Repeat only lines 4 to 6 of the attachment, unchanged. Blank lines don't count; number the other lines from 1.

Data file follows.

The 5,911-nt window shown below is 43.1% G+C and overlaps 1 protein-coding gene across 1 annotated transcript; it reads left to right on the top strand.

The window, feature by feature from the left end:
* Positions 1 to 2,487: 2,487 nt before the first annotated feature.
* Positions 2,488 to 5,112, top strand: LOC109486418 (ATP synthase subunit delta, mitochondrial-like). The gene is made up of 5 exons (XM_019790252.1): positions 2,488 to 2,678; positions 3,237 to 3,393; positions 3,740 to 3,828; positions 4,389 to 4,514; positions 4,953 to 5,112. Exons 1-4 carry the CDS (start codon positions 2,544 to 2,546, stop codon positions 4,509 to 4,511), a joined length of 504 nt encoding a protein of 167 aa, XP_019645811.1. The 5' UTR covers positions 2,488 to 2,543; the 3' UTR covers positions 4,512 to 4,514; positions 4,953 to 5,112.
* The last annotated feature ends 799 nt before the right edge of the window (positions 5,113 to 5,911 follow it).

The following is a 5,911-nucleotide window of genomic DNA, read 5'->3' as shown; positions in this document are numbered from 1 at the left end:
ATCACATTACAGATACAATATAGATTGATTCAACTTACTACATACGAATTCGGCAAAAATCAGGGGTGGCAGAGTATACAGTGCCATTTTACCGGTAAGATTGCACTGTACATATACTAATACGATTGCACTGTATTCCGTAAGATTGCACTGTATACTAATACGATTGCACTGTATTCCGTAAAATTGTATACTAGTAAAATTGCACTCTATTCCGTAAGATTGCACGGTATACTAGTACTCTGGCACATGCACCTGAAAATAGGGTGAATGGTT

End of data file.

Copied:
* Positions 2,488 to 5,112, top strand: LOC109486418 (ATP synthase subunit delta, mitochondrial-like). The gene is made up of 5 exons (XM_019790252.1): positions 2,488 to 2,678; positions 3,237 to 3,393; positions 3,740 to 3,828; positions 4,389 to 4,514; positions 4,953 to 5,112. Exons 1-4 carry the CDS (start codon positions 2,544 to 2,546, stop codon positions 4,509 to 4,511), a joined length of 504 nt encoding a protein of 167 aa, XP_019645811.1. The 5' UTR covers positions 2,488 to 2,543; the 3' UTR covers positions 4,512 to 4,514; positions 4,953 to 5,112.
* The last annotated feature ends 799 nt before the right edge of the window (positions 5,113 to 5,911 follow it).

The following is a 5,911-nucleotide window of genomic DNA, read 5'->3' as shown; positions in this document are numbered from 1 at the left end: